Implementation of the observer pattern via a decorator

## Project description

Small python module that implements the observer pattern via a decorator.

## Description

This is based on a thread on stackoverflow (the example of C#-like events by Jason Orendorff), so I don’t take any credit for the idea. I merely made a fancy module with documentation and tests out of it, since I needed it in a bigger project. It is quite handy and I’ve been using it in a couple of projects, which require some sort of event handling.

Thus it is licensed as CC0, so basically do-whatever-you-want to the extent legally possible.

## Installation

obsub is available on PyPI, so you can simply install it using pip install obsub or you do it manually using setup.py as with any python package.

## Usage

The event decorator from the obsub module is used as follows:

from obsub import event

# Define a class with an event
class Subject(object):
@event
def on_stuff(self, arg):
print('Stuff {} happens'.format(arg))

# Now define an event handler, the observer
def handler(subject, arg):
print('Stuff {} is handled'.format(arg))

# Wire everything up...
sub = Subject()
sub.on_stuff += handler

# And try it!
sub.on_stuff('foo')


You should now get both print messages from the event itself and the event handler function, like so:

Stuff foo happens
Stuff foo is handled


## Continuous integration

For the fun of it, Travis CI is used for continuous integration. As long as everything is fine, the button below should be green and shiny!

The continuous integration ensures that our tests run on the following platforms:

• Python 2.6, 2.7
• Python 3.2, 3.3
• pypy

It might also work on Python 2.5, but is not automatically tested with this version.

We also track the coverage of our tests with coveralls.io

Use coverage to generate local coverage reports like this:

coverage run setup.py nosetests


Note: on some platforms (e.g. Ubuntu) the executable is called python-coverage.

## Contribution and feedback

obsub is developed on github.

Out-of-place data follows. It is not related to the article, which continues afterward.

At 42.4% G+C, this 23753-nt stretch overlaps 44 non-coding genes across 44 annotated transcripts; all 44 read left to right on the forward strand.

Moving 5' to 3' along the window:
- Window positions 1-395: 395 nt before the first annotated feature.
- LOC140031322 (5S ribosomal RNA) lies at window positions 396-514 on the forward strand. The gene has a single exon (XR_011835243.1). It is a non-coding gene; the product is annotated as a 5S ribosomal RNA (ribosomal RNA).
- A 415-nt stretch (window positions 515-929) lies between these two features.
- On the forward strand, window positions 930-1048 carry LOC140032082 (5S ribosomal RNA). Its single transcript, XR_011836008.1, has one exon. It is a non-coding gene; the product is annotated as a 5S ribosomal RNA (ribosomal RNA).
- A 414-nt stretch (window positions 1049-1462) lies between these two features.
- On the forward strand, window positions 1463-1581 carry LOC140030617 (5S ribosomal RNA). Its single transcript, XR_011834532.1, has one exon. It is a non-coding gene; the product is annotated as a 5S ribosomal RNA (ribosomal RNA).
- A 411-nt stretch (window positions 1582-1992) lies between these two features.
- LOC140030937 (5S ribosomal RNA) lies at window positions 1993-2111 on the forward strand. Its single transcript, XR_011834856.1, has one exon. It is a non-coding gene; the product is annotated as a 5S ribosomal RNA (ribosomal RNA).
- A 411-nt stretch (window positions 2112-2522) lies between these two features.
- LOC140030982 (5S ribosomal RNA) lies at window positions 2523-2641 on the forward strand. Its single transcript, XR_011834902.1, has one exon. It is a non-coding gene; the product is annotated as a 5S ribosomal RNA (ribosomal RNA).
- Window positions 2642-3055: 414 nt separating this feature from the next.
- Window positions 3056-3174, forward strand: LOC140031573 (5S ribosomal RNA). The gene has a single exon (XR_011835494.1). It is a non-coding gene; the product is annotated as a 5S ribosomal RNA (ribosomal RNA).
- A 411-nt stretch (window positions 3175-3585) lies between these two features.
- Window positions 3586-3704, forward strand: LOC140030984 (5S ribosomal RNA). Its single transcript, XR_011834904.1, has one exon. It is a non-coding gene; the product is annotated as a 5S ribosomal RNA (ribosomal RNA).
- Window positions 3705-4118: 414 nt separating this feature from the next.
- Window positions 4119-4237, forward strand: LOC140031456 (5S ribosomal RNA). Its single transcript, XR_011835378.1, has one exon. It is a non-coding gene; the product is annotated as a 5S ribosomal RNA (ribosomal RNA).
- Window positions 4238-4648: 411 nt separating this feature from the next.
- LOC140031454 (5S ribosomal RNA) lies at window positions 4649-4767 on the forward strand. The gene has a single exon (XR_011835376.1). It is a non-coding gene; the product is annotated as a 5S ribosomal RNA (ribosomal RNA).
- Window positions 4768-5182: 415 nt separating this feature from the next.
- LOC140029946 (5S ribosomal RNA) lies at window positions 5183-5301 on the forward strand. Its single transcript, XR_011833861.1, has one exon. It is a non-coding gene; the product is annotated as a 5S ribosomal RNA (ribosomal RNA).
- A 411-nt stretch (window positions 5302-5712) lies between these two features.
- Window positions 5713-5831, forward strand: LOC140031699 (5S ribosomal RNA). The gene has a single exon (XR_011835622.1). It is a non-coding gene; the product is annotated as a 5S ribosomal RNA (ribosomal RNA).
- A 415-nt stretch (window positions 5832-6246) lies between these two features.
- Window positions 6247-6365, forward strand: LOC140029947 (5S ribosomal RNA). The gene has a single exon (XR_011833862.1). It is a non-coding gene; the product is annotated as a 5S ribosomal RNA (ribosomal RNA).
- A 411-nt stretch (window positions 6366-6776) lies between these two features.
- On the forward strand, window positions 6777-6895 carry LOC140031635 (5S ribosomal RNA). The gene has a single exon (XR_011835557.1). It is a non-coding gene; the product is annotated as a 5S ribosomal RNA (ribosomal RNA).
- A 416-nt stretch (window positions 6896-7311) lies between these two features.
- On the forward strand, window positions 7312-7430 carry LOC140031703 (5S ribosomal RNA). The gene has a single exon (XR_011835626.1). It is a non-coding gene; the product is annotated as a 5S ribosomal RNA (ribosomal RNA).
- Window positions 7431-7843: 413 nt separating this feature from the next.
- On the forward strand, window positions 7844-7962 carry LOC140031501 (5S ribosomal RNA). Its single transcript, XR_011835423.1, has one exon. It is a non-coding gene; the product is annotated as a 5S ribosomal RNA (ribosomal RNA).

If you have any questions about this software or encounter bugs, you’re welcome to open a new issue on github.

In case you do not want to use github for some reason, you can alternatively send an email one of us:

Feel free to contribute patches as pull requests as you see fit. Try to be consistent with PEP 8 guidelines as far as possible and test everything. Otherwise, your commit messages should start with a capitalized verb for consistency. Unless your modification is completely trivial, also add a message body to your commit.

## Credits

Thanks to Jason Orendorff on for the idea on stackoverflow. I also want to thank @coldfix and @Moredread for contributions and feedback.

## Changelog

### v0.2

From a user perspective the preservation of function signatures and a couple of bug fixes are probably most relevant. Python 2.5 is no longer tested by continuous integration, though we try to avoid unnecessary changes that might break backwards compatibility.

In addition, there are quite a number of changes that mostly concern developers.

• Function signatures are now preserved correctly by the event decorator. This is true only for python3. On python2 there is no support for default arguments, currently
• Some fixes to memory handling and tests thereof. This includes a more generic handling of the garbage collection process within the test suite to make it pass on pypy, too.
• Massive refactoring of test suite from one very long doctest to more focussed unit tests.
• The documentation has been converted from Markdown to reStructuredText, since it is compatible with both PyPI and GitHub.
• Various improvements and some streamlining of the documentation.
• Fix package name in license.
• Continuous integration now includes coveralls.io support.
• Support for Python 2.5 is no longer tested using Travis CI, since they have dropped support for this version.

### v0.1.1

• Add __all__ attribute to module
• Fix a couple of documentation issues

Initial release

## Project details

Uploaded source